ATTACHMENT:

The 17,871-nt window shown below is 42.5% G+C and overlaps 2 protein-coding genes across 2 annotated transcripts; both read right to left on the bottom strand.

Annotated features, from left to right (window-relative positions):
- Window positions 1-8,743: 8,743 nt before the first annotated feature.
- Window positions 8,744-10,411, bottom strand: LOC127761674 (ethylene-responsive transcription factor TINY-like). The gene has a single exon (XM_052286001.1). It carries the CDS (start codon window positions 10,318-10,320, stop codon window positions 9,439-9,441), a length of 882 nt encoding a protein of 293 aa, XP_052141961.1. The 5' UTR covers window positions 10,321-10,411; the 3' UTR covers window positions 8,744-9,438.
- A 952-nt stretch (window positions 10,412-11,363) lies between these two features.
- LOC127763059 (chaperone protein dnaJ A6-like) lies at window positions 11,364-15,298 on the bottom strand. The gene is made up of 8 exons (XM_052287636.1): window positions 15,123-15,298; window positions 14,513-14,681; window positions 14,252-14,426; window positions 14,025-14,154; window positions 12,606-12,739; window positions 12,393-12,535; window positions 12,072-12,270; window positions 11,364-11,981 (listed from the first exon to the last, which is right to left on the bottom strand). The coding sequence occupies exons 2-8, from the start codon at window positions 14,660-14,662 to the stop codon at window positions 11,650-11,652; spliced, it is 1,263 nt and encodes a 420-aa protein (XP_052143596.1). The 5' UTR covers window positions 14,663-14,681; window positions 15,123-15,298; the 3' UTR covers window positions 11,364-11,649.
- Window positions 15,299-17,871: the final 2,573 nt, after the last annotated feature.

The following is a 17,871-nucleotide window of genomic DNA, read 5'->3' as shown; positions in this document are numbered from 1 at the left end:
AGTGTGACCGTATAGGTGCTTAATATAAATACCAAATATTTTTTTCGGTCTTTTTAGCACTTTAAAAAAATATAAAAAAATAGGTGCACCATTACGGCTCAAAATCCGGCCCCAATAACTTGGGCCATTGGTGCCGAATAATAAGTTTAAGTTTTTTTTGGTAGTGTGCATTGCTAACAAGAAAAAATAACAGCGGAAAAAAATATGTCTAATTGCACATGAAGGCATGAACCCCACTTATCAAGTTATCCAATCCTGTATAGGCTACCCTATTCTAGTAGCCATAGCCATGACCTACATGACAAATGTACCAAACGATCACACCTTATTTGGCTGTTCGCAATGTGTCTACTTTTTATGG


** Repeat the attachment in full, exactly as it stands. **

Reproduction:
The 17,871-nt window shown below is 42.5% G+C and overlaps 2 protein-coding genes across 2 annotated transcripts; both read right to left on the bottom strand.

Annotated features, from left to right (window-relative positions):
- Window positions 1-8,743: 8,743 nt before the first annotated feature.
- Window positions 8,744-10,411, bottom strand: LOC127761674 (ethylene-responsive transcription factor TINY-like). The gene has a single exon (XM_052286001.1). It carries the CDS (start codon window positions 10,318-10,320, stop codon window positions 9,439-9,441), a length of 882 nt encoding a protein of 293 aa, XP_052141961.1. The 5' UTR covers window positions 10,321-10,411; the 3' UTR covers window positions 8,744-9,438.
- A 952-nt stretch (window positions 10,412-11,363) lies between these two features.
- LOC127763059 (chaperone protein dnaJ A6-like) lies at window positions 11,364-15,298 on the bottom strand. The gene is made up of 8 exons (XM_052287636.1): window positions 15,123-15,298; window positions 14,513-14,681; window positions 14,252-14,426; window positions 14,025-14,154; window positions 12,606-12,739; window positions 12,393-12,535; window positions 12,072-12,270; window positions 11,364-11,981 (listed from the first exon to the last, which is right to left on the bottom strand). The coding sequence occupies exons 2-8, from the start codon at window positions 14,660-14,662 to the stop codon at window positions 11,650-11,652; spliced, it is 1,263 nt and encodes a 420-aa protein (XP_052143596.1). The 5' UTR covers window positions 14,663-14,681; window positions 15,123-15,298; the 3' UTR covers window positions 11,364-11,649.
- Window positions 15,299-17,871: the final 2,573 nt, after the last annotated feature.

The following is a 17,871-nucleotide window of genomic DNA, read 5'->3' as shown; positions in this document are numbered from 1 at the left end:
AGTGTGACCGTATAGGTGCTTAATATAAATACCAAATATTTTTTTCGGTCTTTTTAGCACTTTAAAAAAATATAAAAAAATAGGTGCACCATTACGGCTCAAAATCCGGCCCCAATAACTTGGGCCATTGGTGCCGAATAATAAGTTTAAGTTTTTTTTGGTAGTGTGCATTGCTAACAAGAAAAAATAACAGCGGAAAAAAATATGTCTAATTGCACATGAAGGCATGAACCCCACTTATCAAGTTATCCAATCCTGTATAGGCTACCCTATTCTAGTAGCCATAGCCATGACCTACATGACAAATGTACCAAACGATCACACCTTATTTGGCTGTTCGCAATGTGTCTACTTTTTATGG